The “sickening spectacle” was even worse at Thorpe Hamlet itself. In an inn room “lay the bodies of four dead persons, but they were not alone. On hastily-constructed temporary beds lay some half a-dozen horribly maimed and disfigured sufferers whose groans went to the hearts even of the medical men.
“In a corner lay the corpses of a man, a woman and a pretty little child, not more than four or five years old. On the opposite side were the mortal remains of a woman who appeared to be nothing but a chaotic mess of clothing.
“Between these bodies lay the wounded, and the smile that continually overspread the features of one poor young woman as she looked up into the face of her nurse was a thing never to be forgotten. She seemed to be dying.
“Another young woman next to her was evidently suffering acutely, her piteous groans giving ample testimony of this fact.”
A girl’s leg was amputated at the scene of the tangled wreckage.
According to the EDP: “Extricating victims from the debris was extremely difficult, and many were those who aided in this arduous and disagreeable – not to say, dangerous – work. Bystanders could repeatedly hear the heart-rending cries, groans and sometimes low moans of those beneath the mass of rubbish.”
On either side of the line large bonfires were lit, fuelled by pieces of wreckage, to aid the searchers in the dark.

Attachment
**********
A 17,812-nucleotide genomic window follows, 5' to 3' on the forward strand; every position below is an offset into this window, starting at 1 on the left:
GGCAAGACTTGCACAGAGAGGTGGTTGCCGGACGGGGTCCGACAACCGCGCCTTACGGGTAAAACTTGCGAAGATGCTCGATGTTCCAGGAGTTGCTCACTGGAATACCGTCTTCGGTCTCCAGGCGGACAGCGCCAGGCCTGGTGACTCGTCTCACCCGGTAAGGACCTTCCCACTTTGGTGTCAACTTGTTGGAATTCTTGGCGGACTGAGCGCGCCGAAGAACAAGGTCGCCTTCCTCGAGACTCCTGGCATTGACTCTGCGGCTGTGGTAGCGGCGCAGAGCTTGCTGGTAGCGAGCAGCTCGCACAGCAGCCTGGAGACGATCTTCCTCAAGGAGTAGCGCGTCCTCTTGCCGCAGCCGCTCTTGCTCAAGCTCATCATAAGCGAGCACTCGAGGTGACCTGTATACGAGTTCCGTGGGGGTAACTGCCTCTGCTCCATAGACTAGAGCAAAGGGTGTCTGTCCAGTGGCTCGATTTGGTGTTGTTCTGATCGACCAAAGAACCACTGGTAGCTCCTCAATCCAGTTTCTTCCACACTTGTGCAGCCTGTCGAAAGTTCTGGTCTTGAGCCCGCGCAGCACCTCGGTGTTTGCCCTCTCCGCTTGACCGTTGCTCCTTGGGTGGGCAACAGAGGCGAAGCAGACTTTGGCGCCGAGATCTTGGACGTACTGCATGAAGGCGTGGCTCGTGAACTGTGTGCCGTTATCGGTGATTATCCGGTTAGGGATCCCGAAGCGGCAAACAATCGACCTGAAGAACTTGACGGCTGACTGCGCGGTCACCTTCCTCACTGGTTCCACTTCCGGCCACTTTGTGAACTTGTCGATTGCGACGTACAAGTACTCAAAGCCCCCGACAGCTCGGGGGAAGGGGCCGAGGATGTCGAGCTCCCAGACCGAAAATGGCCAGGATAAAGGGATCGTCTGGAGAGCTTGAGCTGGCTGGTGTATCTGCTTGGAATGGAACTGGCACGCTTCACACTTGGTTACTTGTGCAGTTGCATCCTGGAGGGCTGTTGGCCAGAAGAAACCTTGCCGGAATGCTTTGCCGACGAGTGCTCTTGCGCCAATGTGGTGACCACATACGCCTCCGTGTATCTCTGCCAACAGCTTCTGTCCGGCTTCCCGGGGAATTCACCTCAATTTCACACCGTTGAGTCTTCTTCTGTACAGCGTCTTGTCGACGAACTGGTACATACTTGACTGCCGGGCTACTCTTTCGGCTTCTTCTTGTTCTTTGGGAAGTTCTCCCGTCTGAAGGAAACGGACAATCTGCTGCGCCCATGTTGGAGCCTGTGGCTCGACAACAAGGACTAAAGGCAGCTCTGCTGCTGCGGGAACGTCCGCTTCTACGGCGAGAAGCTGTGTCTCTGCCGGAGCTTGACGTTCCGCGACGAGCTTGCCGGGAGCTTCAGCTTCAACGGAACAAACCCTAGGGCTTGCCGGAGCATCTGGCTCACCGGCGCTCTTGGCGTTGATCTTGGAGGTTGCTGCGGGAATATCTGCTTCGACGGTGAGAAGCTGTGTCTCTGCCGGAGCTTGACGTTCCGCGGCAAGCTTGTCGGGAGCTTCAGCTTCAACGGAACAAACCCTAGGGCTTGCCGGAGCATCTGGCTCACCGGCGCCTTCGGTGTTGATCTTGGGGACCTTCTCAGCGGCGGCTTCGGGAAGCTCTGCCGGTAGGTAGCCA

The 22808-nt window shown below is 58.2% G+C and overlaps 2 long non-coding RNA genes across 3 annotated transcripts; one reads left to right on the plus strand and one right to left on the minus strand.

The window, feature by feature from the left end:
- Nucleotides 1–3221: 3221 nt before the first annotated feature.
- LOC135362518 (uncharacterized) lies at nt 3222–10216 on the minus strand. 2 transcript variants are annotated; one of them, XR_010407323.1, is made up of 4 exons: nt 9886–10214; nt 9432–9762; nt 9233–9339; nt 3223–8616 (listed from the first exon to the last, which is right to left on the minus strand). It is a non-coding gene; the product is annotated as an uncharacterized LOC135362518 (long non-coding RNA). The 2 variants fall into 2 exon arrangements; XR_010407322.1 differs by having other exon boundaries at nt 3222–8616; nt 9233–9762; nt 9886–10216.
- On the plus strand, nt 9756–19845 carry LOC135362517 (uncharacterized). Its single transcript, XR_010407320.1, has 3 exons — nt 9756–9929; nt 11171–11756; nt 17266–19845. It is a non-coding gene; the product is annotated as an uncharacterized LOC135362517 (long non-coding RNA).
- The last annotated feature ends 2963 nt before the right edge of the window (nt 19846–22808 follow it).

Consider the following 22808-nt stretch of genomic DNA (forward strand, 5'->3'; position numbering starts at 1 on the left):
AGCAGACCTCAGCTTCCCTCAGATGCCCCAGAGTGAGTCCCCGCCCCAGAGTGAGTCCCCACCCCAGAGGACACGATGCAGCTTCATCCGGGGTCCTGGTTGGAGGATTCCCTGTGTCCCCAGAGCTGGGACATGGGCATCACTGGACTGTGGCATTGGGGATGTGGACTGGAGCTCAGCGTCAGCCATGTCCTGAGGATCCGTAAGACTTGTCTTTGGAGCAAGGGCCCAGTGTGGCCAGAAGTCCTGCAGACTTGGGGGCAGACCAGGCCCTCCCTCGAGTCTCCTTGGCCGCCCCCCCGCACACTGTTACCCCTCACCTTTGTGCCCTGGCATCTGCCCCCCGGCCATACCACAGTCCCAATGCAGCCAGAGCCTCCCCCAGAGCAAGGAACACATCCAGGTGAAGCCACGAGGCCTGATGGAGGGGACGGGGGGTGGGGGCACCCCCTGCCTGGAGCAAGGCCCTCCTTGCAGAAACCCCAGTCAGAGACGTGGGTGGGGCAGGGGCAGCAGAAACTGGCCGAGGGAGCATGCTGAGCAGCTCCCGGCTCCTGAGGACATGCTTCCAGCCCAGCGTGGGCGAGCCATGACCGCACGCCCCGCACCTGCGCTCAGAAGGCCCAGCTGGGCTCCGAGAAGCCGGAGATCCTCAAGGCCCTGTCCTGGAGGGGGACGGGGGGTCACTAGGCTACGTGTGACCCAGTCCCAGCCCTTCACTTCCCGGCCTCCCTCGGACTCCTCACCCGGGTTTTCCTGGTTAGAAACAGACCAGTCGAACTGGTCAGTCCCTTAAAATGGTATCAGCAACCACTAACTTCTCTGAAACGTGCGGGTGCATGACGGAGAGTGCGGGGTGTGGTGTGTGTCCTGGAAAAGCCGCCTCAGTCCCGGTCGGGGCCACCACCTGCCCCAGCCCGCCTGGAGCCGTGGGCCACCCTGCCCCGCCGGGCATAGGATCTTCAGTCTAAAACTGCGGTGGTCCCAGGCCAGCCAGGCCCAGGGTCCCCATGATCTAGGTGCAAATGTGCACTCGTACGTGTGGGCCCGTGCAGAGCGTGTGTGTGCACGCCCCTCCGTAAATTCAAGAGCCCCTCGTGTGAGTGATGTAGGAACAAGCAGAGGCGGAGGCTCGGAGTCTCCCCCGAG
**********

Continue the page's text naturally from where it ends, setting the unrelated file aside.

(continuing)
One victim was so entangled in the twisted wreck that he could not be extricated for hours, despite the fact that he could be heard and seen.
The dead and injured included Yarmouthians, both passengers and railwaymen. Among those killed instantly were both locomotive drivers, John Prior and Thomas Clarke, and their firemen (John Light and George Freeman) plus a guard on the London express. Over 20 bodies were discovered — others died later from their injuries.
Among the dead was a family of three, John Betts, of Yarmouth, his wife Elizabeth and their six-week-old son.
Ironically, the section of the line where the calamity occurred was in the process of being doubled; the second track had already been put in place alongside the existing one laid when the Norwich-Yarmouth line was built, but was awaiting official Board of Trade inspection and approval before it could be used.
Also, four years later, rail engineers perfected the tablet device that would have eliminated the possibility of two trains being on the same single-line stretch.
Two of the operational staff at Norwich Thorpe Station were later brought before Norwich Assizes, accused of manslaughter; one was jailed for eight months by the judge but the other was acquitted.
The Great Eastern railway company paid £40,000 in compensation, a huge figure in those days.